In this section, the sensitivity of peak axial SPL resulting from changes to the driving frequency and number of activated sound radiating facets is examined. The synthesized acoustic array studied here employs 12 Hoberman ring units, bar length K = 50 mm, B = 50 mm, and edge angle . In Fig. 6(a), the folding angle is . The insets show that each line style represents an array containing either 4, 6, or 8 activated Miura-ori units attached to the Hoberman ring. For greater numbers of activated Miura-ori units, the peak SPL values increase, which is consistent in Figs. 6(b) and 6(c) for folding angles and 58.29 deg, respectively. This confirms a general intuition that for sound focusing wave radiators, the greater the vibrating surfaces are, the greater sound pressure amplitudes will be the focal point. In Fig. 6(a), regardless of folding angle, the driving frequency increase results in the increase of focal point SPL. In Figs. 6(b) and 6(c), frequencies are observed where the peak axial SPL values reach maxima. Because the radiating surfaces of the Miura-ori units do not direct point to the focal point, destructive interference phenomena occur in close relation with the wavelength. This causes frequency-dependent focal point SPL, especially when the array is highly folded as shown in Fig. 6(c). In absence of this unique characteristic of the Hoberman–Miura synthesized acoustic array, the pressure amplitude at the focal point of a nominally ideal spherical or arc-shaped sound radiator uniformly increases with increase in frequency .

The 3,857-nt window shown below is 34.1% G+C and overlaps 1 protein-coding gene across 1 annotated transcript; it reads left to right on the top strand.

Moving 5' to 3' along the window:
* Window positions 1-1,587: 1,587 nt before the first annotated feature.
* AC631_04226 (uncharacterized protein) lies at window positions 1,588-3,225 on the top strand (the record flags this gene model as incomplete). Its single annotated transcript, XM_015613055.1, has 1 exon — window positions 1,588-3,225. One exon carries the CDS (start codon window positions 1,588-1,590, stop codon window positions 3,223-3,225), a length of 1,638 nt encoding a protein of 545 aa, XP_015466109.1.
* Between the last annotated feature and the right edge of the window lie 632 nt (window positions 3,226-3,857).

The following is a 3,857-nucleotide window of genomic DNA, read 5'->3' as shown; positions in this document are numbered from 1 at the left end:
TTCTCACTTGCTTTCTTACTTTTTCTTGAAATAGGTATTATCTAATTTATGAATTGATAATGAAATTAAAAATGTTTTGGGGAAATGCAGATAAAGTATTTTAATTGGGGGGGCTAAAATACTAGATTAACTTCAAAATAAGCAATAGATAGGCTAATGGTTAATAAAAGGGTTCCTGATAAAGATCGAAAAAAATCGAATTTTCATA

4.3 Influence of Hoberman Unit Numbers on the Wave Focusing Capability.
As shown in Fig. 2(e), greater number N of Hoberman ring units results in greater expansion ratio between deployed and contracted states, which has a variety of practical benefits. Consequently, it is needed to illuminate how the number of ring units N in the synthesized acoustic array tailors wave focusing capability. Here, throughout Fig. 7, each array considered employs eight activated Miura-ori units while the number of ring units varies, thus governing the overall array shape as shown through inset schematics in Fig. 7. In all cases in Fig. 7, the folding angle is 60 deg and the driving frequency is 4 kHz. The results in Fig. 7 are shown as a function of normalized axial distance R/Rin since the absolute focal point locations change for change in ring number N.